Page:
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Home > News > Opinion News > Article > Cricket great Kallicharran is 75 today

Cricket great Kallicharran is 75 today

Updated on: 21 March,2024 06:47 AM IST  |  Mumbai
Clayton Murzello | clayton@mid-day.com

A tribute to USA-based former West Indies cricket captain and batting great Alvin Kallicharran on his landmark birthday

Cricket great Kallicharran is 75 today

West Indies cricket great Alvin Kallicharran during a visit to Mumbai in 2022. Pic/Ashish Raje

Clayton MurzelloThree short-statured champion batsmen, who peaked in the 1970s, were born within the span of six months in the same year of 1949. It’s trivia like this that tickles cricket enthusiasts, adding a delightful ring to their cricket-following. Gundappa Vishwanath turned 75 on February 12 while his brother-in-law Sunil Gavaskar will celebrate his 75th birthday on July 10. Meanwhile, West Indies’s Alvin Kallicharran (Kalli to friends) will be 75 today.


We Indians will remember Kallicharran for his two Test tours to India in 1974-75 and 1978-79, the latter as captain of a second string West Indies team, whose regular stars were part of Kerry Packer’s World Series Cricket (WSC) in Australia.



His maiden tour of India in 1974-75 started with a hundred in the opening Test at Bangalore, the city’s inaugural Test. He rated it as the best among his 12 Test hundreds, played on a track affected by a strong overnight shower. The late sports writer Sunder Rajan wrote glowingly about Kallicharran’s first innings’ 124 in a book on the series:  “Kallicharran’s faultless century under none-too-easy circumstances was one of the highlights of the Test [won by the West Indies by 267 runs]. Here was a batsman with the technique and temperament of the highest class. Though many have hailed him as another [Rohan] Kanhai, any resemblance between the two is only superficial. Not for Kalli the adventurous spirit of Kanhai. He employs his strokes with deliberation and care. His batting is a beautiful blend of defence and attack. Such a batsman is always to be feared.”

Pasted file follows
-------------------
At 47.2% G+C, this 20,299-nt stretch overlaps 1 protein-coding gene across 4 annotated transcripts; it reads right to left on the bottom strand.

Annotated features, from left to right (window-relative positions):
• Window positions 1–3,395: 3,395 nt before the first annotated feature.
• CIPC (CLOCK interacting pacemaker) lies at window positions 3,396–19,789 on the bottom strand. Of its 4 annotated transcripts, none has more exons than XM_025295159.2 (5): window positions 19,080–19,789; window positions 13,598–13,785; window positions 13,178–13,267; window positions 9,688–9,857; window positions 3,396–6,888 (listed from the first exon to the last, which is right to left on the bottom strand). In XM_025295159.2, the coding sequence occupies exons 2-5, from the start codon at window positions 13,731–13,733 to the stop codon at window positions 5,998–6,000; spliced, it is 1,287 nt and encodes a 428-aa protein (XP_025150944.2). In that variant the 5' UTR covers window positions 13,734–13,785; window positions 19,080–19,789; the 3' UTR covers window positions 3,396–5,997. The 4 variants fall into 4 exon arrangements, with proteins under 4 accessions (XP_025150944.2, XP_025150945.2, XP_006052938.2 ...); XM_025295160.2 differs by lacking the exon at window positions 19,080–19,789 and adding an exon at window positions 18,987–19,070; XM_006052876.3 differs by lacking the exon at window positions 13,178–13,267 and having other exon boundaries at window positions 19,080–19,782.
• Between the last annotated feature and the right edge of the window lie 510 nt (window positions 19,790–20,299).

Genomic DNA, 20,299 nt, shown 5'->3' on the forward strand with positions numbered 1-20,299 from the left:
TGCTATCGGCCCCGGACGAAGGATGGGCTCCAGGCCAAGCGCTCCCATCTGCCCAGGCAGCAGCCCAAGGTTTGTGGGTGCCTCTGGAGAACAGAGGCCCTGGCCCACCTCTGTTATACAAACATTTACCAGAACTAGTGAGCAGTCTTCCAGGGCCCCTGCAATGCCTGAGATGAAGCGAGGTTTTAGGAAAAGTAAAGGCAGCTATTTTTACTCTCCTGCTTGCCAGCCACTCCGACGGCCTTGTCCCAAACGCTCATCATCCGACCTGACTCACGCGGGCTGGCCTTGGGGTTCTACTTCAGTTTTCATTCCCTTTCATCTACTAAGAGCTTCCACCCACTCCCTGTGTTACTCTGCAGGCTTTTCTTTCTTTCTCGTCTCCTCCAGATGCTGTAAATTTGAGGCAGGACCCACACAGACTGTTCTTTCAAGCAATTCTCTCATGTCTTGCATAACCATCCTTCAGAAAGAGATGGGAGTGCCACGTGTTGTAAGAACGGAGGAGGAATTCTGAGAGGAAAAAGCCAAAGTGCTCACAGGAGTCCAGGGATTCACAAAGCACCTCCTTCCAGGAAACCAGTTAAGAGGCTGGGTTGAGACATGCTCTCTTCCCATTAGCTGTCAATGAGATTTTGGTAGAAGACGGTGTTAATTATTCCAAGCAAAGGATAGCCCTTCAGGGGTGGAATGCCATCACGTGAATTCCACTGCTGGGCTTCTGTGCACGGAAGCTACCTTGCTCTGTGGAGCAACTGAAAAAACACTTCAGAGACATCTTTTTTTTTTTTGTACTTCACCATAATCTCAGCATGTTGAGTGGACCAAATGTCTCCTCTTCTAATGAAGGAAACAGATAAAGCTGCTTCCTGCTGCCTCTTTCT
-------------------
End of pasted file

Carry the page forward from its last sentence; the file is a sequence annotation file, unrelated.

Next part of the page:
Feared he was even by the Australians, who encountered him the following English summer during the World Cup. At the Oval, Kallicharran smashed 78 off 83 balls. At one stage, he took 35 runs off 10 Dennis Lillee deliveries which resulted in a seven-wicket win for the eventual champions led by Clive Lloyd. Kallicharran’s mauling of Lillee in the 1975 World Cup notwithstanding, it’s amazing that he couldn’t hit the high notes on English soil in his three Test tours of England. In 11 Tests there, he scored only 494 runs.

In a YouTube video, Raleigh-based (North Carolina, USA) Kallicharran revealed how he scored a mountain of runs leading up to the 1973 Test series-opener at the Oval; centuries against DH Robbins XI, Nottinghamshire and Glamorgan. Senior pro Lance Gibbs noticed Kallicharran joking with his fellow Guyanese Roy Fredericks on a bus ride and believed the young turk could be getting carried away with his pre-series form. Gibbs chatted with Kallicharran and told him, “You can’t bat to save your life!” The young left-hander probably got his best cricketing lesson in the form of hard talk which stressed on big scores. And yes, confronting the England Test side was far more challenging than the county trundlers.